They think that they can just scale it up and do it the right way, and they have no science background, no manufacturing background, no hardcore, solid, fundamental brewing background whatsoever. They just wing it. They go to the You Brew on the corner, rent some time, submit a label to the California Department of Alcoholic Beverage Control, and then they’re up and running. People buy off of that because they think it’s the only beer…“You can’t get this beer.” It’s like a wine that comes from one acre.
A one-acre vineyard. Wow, that’s special. What if it’s not good? Does the emperor have any clothes on? That’s my concern. I paid my dues, and there’s no easy fix for doing that. You have to get experience, and you have to do it the right way.
What about San Jose? This is your hometown, you came back here.
Not really hometown, birth town.
I chose it because of this particular building. It was very difficult finding anything that screamed brewery anywhere around here. Most likely, locations were going to be outside of the South Bay, or even the peninsula. It was where I wanted to be.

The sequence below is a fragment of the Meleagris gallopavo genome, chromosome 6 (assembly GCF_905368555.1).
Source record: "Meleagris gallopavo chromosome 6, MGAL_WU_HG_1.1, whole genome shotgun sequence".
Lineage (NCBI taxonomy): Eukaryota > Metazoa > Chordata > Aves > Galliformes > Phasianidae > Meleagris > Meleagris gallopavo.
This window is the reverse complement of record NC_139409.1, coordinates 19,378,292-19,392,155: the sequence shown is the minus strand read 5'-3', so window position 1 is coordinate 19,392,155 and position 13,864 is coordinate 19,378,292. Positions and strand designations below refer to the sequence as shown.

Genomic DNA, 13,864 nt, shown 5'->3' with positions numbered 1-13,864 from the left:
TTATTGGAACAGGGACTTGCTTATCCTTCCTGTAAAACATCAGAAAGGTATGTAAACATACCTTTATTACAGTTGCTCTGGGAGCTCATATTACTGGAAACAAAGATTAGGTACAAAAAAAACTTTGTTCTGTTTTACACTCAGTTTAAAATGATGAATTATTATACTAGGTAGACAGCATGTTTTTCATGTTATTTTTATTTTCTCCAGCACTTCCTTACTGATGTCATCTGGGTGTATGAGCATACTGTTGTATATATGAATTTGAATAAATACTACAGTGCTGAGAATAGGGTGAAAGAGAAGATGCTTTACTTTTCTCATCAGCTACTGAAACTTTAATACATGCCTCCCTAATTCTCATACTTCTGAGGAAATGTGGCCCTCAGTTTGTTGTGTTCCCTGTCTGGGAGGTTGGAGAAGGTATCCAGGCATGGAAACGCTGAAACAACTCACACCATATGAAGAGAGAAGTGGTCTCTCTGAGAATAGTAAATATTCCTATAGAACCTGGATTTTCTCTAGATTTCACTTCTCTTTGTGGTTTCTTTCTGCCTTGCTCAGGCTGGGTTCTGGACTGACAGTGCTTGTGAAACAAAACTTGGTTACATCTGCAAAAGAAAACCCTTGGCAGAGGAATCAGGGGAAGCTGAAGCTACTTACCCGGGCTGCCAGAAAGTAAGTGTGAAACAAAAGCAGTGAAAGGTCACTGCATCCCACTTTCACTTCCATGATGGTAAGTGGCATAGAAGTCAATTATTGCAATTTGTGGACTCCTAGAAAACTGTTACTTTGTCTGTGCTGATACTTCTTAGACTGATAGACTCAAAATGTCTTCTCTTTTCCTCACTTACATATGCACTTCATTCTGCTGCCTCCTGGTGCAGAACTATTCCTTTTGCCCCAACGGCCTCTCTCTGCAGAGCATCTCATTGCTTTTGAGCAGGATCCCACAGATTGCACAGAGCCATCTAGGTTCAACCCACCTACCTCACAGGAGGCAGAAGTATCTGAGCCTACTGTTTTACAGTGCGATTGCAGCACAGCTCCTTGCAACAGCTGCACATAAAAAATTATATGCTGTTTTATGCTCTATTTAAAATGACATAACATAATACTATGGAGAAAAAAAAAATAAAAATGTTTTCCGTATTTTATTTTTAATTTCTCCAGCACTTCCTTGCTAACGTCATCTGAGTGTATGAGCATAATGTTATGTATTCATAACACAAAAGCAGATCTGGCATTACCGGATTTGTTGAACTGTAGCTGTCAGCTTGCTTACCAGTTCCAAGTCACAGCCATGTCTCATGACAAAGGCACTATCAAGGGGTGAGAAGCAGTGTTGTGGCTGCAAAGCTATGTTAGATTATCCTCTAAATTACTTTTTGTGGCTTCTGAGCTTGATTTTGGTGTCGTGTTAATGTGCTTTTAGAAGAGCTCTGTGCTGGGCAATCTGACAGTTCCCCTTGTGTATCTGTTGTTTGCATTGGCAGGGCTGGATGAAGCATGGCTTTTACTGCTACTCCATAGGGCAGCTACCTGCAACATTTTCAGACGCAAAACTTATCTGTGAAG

What advice would you give to home brewers?
Do it as a hobby, it’s a great hobby. But if they do want to get into brewing, they should work for a real brewery and get some great hands-on experience.
You’re teaching and lecturing at Davis and Stanford. What’s the subject matter? Is it beer?
At Davis, it’s beer. At Stanford, it’s entrepreneurial ventures.
What advice would you give entrepreneurs?
Get hands-on experience before you try to do anything on your own. Don’t expect yourself to come out with an MBA and be God. You have to work from the ground up and know every aspect of the business before you start entertaining any kind of idea about doing it yourself. Because there are so many generalists, is what I call them, that have no experience whatsoever in starting up businesses. It’s absurd, they’re going to fail.
You play trombone?
The most popular instrument, right there with banjo and accordion.
You said if you weren’t doing brewing, you’d probably be a chef? You don’t think you would’ve pursued music?
Music? I don’t like to starve. Chefs don’t starve, musicians do.
Article originally appeared in Issue 5.2 Invent.
Written by Flora Moreno De Thompson
Photography by Daniel Garcia